Satisfyingly, every single part of the plants seems to be used, in meals, for homemade fabric dyes or in glorious floral arrangements in huge vases. There’s something very ASMR about it all – Auto Sensory Meridian Response: a tingling, relaxing sensation some people feel while watching or listening to pleasing audio – with the wind rustling the rose bushes as she meticulously chops and prepares the food, windchimes tinkling in the background.

 

 

If you’re stuck indoors and feel trapped, as I do (self-isolating while looking after two elderly, at-risk parents) watching these short films feels almost as good as running through the forests in gauzy gowns yourself… And you know, the calm that washes over you isn’t just make-believe. Scientists have proved that even just looking at pictures of trees and greenery for a few minutes a day can actually help reduce stress and depression.

 

 

Dubious? Have a read of this fascinating article in Psychology Today, which asserts that ‘the sight of trees allows the parasympathetic nervous system to gain an edge, calming the entire body and making us more relaxed. That’s a good thing given how many of us live in concrete, urban environments. A recent NIH study [2] found that in urban surroundings, “contact with real or simulated green settings as opposed to [manmade] settings has positive effects on mood, self-esteem and self-reported feelings of stress and depression.” The Japanese have longed practiced Shirin-yoku, taking in the forest atmosphere or “forest bathing,” to alleviate stress, aggression, fatigue, and feelings of depression.’

 

 

So there you have it: if we can’t find freedom for now, or if you don’t have access to a garden of your own (let alone a flower-filled forest to frolic in), you can at least tune in and switch down your stress levels awhile.

Wishing you safe and well, until we meet again fragrant friends…

By Suzy Nightingale

AbScent – Lost your sense of smell? They can help…

Chrissi Kelly lost her sense of smell in 2012. She had no idea how seriously this would impact on her life – and how many people struggle with this on a daily basis. Since then, she’s launched AbScent and devoted her life to finding out more about the loss of smell, and developed Snif: a smell training app that’s a personal coach to re-building or enhancing the sense of smell…

Since the devastating loss of smell caused by a virus, Chrissi Kelly has been busy founding the charity AbScent, and supporting thousands of other people with smell loss through smell training. Having taken courses with Professor Thomas Hummel, the author of the first research paper on smell training at the University of Dresden, Germany; Chrissi used his tried and trusted techniques alongside specially devised ‘smell training kits’, which have significantly helped people to reconnect with their recovering sense of smell. Chrissi also speaks at conferences, runs workshops, online events and private sessions to support people with the condition. She’s a busy woman, indeed, and we were thrilled to join her at Jo Malone London‘s flagship Regent Street Store, recently, where they were kindly playing host to the official launch of AbScent.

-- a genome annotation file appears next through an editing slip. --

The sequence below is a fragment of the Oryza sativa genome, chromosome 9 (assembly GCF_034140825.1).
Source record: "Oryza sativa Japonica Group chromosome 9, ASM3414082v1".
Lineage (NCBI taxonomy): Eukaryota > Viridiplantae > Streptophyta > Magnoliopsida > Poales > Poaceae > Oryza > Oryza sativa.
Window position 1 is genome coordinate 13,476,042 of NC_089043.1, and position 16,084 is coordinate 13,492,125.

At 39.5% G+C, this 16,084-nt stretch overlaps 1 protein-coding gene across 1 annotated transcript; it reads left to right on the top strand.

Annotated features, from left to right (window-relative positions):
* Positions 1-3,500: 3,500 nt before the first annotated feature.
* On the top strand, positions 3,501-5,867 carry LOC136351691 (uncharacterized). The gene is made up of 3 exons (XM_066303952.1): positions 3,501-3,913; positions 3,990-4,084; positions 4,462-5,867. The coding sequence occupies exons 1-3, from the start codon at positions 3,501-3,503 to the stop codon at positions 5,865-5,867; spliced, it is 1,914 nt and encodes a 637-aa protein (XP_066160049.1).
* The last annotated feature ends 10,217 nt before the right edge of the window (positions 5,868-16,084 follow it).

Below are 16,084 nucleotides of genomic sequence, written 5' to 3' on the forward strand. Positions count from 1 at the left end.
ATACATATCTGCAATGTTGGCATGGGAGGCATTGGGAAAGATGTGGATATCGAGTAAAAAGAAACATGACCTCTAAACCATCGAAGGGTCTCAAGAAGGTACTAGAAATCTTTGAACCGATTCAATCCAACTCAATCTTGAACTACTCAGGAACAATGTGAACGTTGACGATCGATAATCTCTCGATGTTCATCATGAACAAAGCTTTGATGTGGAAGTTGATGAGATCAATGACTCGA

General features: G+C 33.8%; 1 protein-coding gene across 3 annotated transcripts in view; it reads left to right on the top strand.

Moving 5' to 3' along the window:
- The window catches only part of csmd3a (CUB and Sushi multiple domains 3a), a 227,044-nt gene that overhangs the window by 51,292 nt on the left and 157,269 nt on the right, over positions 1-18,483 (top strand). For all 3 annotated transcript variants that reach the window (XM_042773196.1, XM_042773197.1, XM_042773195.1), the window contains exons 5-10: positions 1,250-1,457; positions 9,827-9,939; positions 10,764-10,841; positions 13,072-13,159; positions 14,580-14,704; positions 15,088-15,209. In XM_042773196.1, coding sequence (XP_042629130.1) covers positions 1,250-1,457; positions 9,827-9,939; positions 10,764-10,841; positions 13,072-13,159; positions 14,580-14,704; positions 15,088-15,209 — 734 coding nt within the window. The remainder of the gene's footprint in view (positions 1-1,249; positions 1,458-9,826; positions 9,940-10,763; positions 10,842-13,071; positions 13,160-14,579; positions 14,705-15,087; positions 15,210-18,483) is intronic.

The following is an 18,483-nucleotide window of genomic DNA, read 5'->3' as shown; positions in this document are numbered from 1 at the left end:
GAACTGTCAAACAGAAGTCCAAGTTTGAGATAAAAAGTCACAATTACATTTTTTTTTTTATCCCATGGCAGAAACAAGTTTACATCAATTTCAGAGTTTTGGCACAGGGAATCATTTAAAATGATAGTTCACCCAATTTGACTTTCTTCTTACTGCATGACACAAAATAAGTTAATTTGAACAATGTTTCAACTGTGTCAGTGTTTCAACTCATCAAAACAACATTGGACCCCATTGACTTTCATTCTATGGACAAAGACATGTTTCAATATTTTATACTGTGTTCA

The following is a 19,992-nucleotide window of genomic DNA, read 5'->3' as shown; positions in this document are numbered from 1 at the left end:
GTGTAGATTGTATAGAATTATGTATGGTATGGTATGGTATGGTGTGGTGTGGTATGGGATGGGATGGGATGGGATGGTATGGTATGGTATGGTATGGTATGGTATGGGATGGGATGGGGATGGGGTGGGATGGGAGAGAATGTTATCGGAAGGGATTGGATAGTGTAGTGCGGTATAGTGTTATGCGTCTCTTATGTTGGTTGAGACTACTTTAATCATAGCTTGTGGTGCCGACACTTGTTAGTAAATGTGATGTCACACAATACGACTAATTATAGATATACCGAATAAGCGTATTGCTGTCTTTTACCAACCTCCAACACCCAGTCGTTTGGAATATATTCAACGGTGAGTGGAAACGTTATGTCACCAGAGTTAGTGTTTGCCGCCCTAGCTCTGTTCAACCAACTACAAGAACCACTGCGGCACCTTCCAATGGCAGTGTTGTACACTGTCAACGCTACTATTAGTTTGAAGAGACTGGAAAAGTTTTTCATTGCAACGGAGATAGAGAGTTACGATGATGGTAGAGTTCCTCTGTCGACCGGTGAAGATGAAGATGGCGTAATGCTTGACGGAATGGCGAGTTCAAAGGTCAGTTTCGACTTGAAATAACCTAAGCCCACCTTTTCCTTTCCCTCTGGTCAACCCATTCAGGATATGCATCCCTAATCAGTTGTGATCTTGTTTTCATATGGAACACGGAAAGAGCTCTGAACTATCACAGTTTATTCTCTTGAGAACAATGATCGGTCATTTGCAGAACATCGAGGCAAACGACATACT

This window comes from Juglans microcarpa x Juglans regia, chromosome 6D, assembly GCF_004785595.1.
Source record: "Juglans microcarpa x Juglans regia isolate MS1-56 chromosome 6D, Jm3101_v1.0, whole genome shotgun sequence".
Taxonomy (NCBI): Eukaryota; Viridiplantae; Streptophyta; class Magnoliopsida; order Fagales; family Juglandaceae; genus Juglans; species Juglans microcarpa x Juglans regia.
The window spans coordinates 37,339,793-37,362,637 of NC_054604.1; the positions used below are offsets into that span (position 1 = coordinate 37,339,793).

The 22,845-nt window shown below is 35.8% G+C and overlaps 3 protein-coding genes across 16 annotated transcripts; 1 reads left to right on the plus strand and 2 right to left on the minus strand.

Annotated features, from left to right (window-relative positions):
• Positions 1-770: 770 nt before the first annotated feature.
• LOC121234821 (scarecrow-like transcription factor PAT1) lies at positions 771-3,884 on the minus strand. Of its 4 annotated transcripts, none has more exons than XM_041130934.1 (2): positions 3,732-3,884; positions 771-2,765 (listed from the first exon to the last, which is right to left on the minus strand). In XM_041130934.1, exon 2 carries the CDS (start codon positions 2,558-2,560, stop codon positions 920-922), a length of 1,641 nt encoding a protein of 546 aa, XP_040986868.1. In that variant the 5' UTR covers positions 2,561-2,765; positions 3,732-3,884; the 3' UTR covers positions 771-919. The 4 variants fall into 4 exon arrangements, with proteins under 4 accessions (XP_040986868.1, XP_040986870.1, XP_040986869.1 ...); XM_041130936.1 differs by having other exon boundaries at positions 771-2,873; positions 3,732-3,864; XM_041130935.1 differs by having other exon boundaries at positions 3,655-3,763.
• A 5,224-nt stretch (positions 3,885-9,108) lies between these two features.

Chrissi explained ‘the three pillars of smell training’ approach AbScent use to aid those with a loss of smell – be that from a head injury, illness, medication or even those who were born with what they perceive as no sense of smell at all. The message is, there is help out there, and there are active ways you can learn more, connect with others and improve your sense of smell with time.

Step 1:Find out where your sense of smell is today. Use the AbScent self-assessment form, here. You won’t know if you are improving if you don’t know where you’ve started.’

Step 2: Smell Train. There are full instructions for making your own Smell Training Kit, here. Or, if you prefer, you can purchase a pre-assembled Smell Training Kit.

Step 3: Take note of your experiences. AbScent provide a guide for keeping notes and a downloadable diary.

You can also now use the online Snif App – to ‘guide and instruct users so that each smell training session is consistent and productive. Snif becomes a personal coach that takes the guesswork out of practicing, presenting a mindful and focussed way of tracking your development. Currently web-based, a native app is in the works.